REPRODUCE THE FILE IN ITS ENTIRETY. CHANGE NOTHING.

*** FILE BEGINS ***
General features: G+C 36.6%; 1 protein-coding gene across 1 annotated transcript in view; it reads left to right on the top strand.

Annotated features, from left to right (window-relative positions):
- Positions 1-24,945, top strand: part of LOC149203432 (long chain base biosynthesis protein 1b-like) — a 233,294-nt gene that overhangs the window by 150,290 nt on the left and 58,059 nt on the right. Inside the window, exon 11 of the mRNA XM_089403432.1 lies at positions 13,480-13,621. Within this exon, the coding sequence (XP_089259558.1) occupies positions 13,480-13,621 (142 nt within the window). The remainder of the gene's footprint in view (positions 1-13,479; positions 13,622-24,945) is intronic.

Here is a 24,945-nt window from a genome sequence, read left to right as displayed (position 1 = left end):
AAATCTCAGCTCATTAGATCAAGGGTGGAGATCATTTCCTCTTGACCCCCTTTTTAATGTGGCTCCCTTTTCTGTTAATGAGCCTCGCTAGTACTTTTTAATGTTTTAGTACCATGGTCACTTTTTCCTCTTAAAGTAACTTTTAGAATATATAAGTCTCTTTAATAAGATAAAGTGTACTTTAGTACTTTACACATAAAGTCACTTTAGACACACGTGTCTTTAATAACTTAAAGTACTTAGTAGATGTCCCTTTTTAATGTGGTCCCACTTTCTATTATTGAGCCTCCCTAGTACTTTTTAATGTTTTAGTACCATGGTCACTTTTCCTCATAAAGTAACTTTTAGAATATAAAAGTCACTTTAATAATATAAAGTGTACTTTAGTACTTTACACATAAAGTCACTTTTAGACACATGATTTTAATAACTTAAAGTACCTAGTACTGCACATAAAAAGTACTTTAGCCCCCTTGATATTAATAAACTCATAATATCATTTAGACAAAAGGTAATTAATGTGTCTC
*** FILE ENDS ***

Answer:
General features: G+C 36.6%; 1 protein-coding gene across 1 annotated transcript in view; it reads left to right on the top strand.

Annotated features, from left to right (window-relative positions):
- Positions 1-24,945, top strand: part of LOC149203432 (long chain base biosynthesis protein 1b-like) — a 233,294-nt gene that overhangs the window by 150,290 nt on the left and 58,059 nt on the right. Inside the window, exon 11 of the mRNA XM_089403432.1 lies at positions 13,480-13,621. Within this exon, the coding sequence (XP_089259558.1) occupies positions 13,480-13,621 (142 nt within the window). The remainder of the gene's footprint in view (positions 1-13,479; positions 13,622-24,945) is intronic.

Here is a 24,945-nt window from a genome sequence, read left to right as displayed (position 1 = left end):
AAATCTCAGCTCATTAGATCAAGGGTGGAGATCATTTCCTCTTGACCCCCTTTTTAATGTGGCTCCCTTTTCTGTTAATGAGCCTCGCTAGTACTTTTTAATGTTTTAGTACCATGGTCACTTTTTCCTCTTAAAGTAACTTTTAGAATATATAAGTCTCTTTAATAAGATAAAGTGTACTTTAGTACTTTACACATAAAGTCACTTTAGACACACGTGTCTTTAATAACTTAAAGTACTTAGTAGATGTCCCTTTTTAATGTGGTCCCACTTTCTATTATTGAGCCTCCCTAGTACTTTTTAATGTTTTAGTACCATGGTCACTTTTCCTCATAAAGTAACTTTTAGAATATAAAAGTCACTTTAATAATATAAAGTGTACTTTAGTACTTTACACATAAAGTCACTTTTAGACACATGATTTTAATAACTTAAAGTACCTAGTACTGCACATAAAAAGTACTTTAGCCCCCTTGATATTAATAAACTCATAATATCATTTAGACAAAAGGTAATTAATGTGTCTC